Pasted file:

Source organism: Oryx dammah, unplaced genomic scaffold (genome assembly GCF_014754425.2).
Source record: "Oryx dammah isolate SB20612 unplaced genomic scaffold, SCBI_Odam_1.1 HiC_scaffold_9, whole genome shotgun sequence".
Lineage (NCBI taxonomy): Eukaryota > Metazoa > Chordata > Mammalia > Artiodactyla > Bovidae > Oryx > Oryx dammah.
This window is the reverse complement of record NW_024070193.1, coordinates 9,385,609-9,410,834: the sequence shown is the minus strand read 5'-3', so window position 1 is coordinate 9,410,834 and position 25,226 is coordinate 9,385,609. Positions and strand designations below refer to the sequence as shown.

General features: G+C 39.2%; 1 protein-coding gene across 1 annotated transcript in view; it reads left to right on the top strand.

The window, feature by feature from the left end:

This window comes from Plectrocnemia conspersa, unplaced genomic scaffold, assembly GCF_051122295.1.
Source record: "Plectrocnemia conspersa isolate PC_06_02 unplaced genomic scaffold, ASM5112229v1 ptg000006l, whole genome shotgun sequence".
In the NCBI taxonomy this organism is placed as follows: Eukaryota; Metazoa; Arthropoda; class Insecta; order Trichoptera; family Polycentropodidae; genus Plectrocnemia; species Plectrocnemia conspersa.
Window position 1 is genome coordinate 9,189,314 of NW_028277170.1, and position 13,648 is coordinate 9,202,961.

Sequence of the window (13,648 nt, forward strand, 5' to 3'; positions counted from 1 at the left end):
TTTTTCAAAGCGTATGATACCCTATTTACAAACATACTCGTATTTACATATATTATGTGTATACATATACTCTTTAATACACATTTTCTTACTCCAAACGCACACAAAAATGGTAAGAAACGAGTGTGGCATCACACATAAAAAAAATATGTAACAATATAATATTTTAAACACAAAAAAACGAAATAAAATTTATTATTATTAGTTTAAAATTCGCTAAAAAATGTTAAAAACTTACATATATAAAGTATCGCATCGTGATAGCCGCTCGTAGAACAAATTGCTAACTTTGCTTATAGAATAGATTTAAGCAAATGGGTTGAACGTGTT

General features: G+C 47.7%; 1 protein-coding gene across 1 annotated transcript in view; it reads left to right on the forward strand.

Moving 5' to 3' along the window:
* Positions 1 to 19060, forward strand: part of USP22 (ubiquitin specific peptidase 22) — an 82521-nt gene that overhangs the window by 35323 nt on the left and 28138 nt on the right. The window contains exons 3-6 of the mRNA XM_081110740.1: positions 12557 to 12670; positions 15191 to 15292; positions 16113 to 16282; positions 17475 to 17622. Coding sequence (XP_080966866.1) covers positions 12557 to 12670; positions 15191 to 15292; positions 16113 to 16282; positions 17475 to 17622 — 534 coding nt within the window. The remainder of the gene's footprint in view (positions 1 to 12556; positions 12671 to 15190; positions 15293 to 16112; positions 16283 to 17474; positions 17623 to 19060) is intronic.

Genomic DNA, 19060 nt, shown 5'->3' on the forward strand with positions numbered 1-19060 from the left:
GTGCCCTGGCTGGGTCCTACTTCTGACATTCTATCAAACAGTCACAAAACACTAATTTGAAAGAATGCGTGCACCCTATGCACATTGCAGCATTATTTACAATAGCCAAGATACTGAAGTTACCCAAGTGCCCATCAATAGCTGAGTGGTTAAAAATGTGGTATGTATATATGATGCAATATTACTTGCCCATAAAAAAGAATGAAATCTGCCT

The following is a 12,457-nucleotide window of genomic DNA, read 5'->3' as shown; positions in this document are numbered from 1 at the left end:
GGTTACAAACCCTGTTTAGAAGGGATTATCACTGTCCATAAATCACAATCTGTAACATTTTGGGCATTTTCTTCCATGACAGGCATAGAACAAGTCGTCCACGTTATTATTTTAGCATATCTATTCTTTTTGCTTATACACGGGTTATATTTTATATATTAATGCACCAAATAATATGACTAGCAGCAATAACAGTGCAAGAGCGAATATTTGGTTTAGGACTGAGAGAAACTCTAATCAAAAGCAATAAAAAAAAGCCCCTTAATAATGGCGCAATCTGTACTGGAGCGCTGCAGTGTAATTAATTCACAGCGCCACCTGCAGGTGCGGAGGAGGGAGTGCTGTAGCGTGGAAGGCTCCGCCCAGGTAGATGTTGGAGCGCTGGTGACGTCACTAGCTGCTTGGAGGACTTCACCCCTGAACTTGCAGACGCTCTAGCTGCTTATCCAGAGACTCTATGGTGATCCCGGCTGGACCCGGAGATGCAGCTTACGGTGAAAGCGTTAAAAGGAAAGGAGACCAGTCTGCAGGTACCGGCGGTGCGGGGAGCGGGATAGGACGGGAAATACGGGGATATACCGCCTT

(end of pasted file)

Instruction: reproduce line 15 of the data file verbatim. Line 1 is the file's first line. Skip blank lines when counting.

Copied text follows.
* Positions 1 to 19060, forward strand: part of USP22 (ubiquitin specific peptidase 22) — an 82521-nt gene that overhangs the window by 35323 nt on the left and 28138 nt on the right. The window contains exons 3-6 of the mRNA XM_081110740.1: positions 12557 to 12670; positions 15191 to 15292; positions 16113 to 16282; positions 17475 to 17622. Coding sequence (XP_080966866.1) covers positions 12557 to 12670; positions 15191 to 15292; positions 16113 to 16282; positions 17475 to 17622 — 534 coding nt within the window. The remainder of the gene's footprint in view (positions 1 to 12556; positions 12671 to 15190; positions 15293 to 16112; positions 16283 to 17474; positions 17623 to 19060) is intronic.